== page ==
In his book “The Divine Conspiracy,” Dallas Willard talks about what he calls the “gospel of sin management.” He confronts the errors of both conservatives and liberals. He challenges the left and the right by saying both have missed the truth of the Gospel by ironically committing the same error: Fixating on sin rather than focusing on transformation.
The right, Mr. Willard contends, holds fast to the gospel of managing personal sins. Obsessed with ourselves, conservatives tend to be isolationists. We withdraw from the corruption of the world around us and, thus, seek the protection of cloistered communities and exclusive clubs — otherwise known as churches.
Just like the self-centered dwarfs in C.S. Lewis’ children’s stories, we sit on the sidelines and stew. “The dwarfs are for the dwarfs” we proudly chant. It’s all about us, you know: Our salvation, our security, our sanctification, our fears and even our sins. Say the right prayer. Mouth the right mantra. Run to the altar the right number of times and salvation is ours. The world may be damned, but we’re not.
The left, Mr. Willard argues, ironically commits the same error with a slightly different twist. Contrary to popular opinion, liberals do believe in sin. How else can you explain the indignation of Maxine Waters, Nancy Pelosi or Chuck Schumer as they rail against the “evil” they see personified in a man named Trump, or the anger of Hillary Clinton as she bemoans a “vast right-wing conspiracy” that brought down her quest for power, or the zealous fervor of Al Gore and his disciples as they preach their gospel of global warming?
Sin is real and there is indeed a lot of it, says the left. Just look around at the bourgeois excesses of the right, they shout from their political pulpits, and you will see all the proof you need.
But here is the difference: For the liberal it isn’t about him and his sin, it is about you and yours. It’s about your intolerance, your materialism, your insensitivity, your closed-mindedness and your traditional morality.
Sin is not measured by objective truths as espoused by the right. To the contrary, Mr. Willard’s liberal darts past any such discussion of divine inspiration with the arrogant confidence of Eden’s serpent to declare, “I don’t need anyone else to tell me what sin is or isn’t.”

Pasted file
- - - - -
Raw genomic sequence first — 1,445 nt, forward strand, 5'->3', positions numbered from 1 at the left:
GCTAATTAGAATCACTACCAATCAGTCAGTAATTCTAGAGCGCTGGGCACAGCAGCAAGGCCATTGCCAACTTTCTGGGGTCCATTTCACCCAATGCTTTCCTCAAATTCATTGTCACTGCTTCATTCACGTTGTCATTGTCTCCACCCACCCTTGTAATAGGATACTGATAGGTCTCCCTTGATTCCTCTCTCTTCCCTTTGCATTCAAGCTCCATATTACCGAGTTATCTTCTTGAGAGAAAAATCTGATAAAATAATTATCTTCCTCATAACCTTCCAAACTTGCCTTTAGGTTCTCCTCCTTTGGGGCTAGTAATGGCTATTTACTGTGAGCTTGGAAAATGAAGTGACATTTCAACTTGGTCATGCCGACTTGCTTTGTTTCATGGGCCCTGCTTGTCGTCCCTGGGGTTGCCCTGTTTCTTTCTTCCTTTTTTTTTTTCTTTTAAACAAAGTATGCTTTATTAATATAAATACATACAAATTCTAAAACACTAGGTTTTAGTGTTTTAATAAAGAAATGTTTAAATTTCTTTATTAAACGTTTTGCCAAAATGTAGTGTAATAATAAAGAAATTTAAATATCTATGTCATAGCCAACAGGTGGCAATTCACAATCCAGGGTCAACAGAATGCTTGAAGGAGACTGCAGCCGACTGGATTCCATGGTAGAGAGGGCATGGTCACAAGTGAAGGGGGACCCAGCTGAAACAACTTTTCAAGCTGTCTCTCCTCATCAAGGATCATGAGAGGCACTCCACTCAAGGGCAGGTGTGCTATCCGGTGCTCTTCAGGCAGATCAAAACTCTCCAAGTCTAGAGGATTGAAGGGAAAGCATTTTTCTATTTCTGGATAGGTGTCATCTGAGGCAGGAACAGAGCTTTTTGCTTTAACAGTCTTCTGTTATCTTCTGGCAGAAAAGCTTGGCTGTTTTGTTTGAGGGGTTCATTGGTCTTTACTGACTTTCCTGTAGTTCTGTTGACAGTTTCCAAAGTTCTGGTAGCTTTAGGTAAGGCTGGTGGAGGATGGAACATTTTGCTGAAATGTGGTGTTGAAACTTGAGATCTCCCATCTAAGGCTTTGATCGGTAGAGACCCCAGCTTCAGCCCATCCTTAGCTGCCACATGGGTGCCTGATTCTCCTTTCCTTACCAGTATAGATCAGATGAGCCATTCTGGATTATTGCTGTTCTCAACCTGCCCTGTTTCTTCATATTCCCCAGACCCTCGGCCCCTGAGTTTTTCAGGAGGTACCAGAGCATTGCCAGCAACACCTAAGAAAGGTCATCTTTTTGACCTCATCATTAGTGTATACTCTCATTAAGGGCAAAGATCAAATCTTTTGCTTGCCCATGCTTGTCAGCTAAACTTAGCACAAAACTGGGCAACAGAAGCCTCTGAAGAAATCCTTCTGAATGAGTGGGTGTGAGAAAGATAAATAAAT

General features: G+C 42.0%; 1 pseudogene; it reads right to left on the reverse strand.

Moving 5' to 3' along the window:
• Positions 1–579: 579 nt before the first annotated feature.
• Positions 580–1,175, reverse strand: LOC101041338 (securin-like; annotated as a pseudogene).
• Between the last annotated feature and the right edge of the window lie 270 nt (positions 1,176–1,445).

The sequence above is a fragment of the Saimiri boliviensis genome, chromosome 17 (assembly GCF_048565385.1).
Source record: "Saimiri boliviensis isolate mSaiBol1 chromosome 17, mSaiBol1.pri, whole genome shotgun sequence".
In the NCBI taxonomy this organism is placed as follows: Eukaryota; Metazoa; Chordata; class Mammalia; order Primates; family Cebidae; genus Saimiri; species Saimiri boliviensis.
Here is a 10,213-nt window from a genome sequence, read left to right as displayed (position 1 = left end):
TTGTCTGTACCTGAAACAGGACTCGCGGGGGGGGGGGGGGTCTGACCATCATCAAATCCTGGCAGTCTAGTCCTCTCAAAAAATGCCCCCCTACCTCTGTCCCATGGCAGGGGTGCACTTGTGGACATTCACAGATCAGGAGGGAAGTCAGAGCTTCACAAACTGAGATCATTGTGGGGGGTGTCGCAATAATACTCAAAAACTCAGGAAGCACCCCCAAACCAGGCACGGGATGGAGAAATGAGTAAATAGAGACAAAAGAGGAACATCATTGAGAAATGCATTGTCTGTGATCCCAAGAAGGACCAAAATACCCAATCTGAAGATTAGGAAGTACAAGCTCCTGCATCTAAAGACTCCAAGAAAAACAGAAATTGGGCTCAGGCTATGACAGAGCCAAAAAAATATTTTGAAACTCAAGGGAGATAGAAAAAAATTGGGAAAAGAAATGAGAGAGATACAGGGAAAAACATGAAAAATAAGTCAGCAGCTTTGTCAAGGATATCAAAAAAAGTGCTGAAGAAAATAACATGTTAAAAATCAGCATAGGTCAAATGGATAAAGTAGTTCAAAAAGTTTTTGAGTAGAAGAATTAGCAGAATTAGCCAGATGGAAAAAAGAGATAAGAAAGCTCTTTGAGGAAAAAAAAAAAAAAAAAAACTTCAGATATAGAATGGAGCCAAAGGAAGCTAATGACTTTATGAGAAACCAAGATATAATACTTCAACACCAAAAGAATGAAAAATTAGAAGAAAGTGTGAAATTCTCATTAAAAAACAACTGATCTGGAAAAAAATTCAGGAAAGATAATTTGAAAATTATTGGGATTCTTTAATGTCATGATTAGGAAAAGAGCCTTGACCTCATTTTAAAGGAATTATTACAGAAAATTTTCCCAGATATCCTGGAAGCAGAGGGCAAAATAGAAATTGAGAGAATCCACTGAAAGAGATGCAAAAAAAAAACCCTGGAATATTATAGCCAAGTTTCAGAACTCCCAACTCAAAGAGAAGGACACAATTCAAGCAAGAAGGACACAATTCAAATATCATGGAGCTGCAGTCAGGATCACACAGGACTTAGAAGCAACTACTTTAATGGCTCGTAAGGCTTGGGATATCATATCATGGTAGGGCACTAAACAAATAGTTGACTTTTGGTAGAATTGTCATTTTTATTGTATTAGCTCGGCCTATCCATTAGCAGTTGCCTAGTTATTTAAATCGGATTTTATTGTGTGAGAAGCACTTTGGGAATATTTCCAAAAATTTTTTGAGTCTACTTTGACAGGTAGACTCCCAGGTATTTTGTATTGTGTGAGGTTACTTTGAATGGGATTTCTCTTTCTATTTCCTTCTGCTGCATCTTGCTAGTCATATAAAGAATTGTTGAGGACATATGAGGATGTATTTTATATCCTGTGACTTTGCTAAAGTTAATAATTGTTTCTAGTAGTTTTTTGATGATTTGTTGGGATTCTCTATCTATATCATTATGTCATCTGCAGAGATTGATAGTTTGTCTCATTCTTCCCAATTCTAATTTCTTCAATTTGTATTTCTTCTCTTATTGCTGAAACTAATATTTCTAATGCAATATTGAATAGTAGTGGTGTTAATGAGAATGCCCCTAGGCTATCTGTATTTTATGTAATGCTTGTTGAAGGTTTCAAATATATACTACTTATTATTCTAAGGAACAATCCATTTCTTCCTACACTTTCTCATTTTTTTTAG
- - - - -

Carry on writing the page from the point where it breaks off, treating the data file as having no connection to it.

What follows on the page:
Social inequities and corporate greed are wrong — not because God says so, but because I do. Public life is the issue — not my private life. Sin is something that others do, and they need to be managed in such a way so that they don’t intrude on my self-actualization and my self-esteem, my rights and my choices, my sexuality and my pleasures, and so on and so forth.
So, you see, both conservatives and liberals are navel gazers. One group looks at its own belly. The other looks at everyone else’s. One group tends to be self-centered, while the other is arrogantly sanctimonious. Both focus on gospels of managing sin (their own or their adversary’s) while neither group seems to have any passion for personal piety, for holistic integrity, for selfless regeneration, for public responsibility, for community sacrifice, for character or for virtue.
Is it possible that we might be missing the bigger message of Jesus: The call for transformation; transformation of individuals as well as culture; transformation of personal life and corporate life; transformation of private as well as public behavior? Maybe Willard is right. Maybe we are so focused on managing the ugliness of sin that we completely miss the redemptive power of the sacred.
During these times of culture wars and political division, doesn’t it strike you as odd that a nation with more than 100 million people professing to be followers of Christ can so easily show the world that it is more prone to act like the Donner Party than the Brady Bunch?
Time and time again we show all those watching our grisly habit of consuming ourselves as one group rants against personal sins and the other rails against social evils. No solutions: Just disgust, just diatribes, just blame, just bravado.
Mr. Willard chastises us.
He declares that we (both the left and the right) have stared so long at the sun of sin that we are nearly blinded to the solution uniquely found in “the way, the truth, and the life” modeled by our savior. Sin’s siren has mesmerized us into inaction and hypocrisy where it should have been a warning to seek a “more excellent way.”
Managing sin (mine or yours), while a necessary starting point, can never be the end goal.
Isn’t this the lesson of the Pharisees? Anything short of confession, short of forgiveness, short of selfless humility, short of transformation (i.e., short of Christ-likeness) will prove itself to be a morbid fixation on managing the cancer rather than celebrating the cure.
Everett Piper, president of Oklahoma Wesleyan University and a columnist for the Washington Times, is the author of “Not A Day Care: The Devastating Consequences of Abandoning Truth” (Regnery 2017).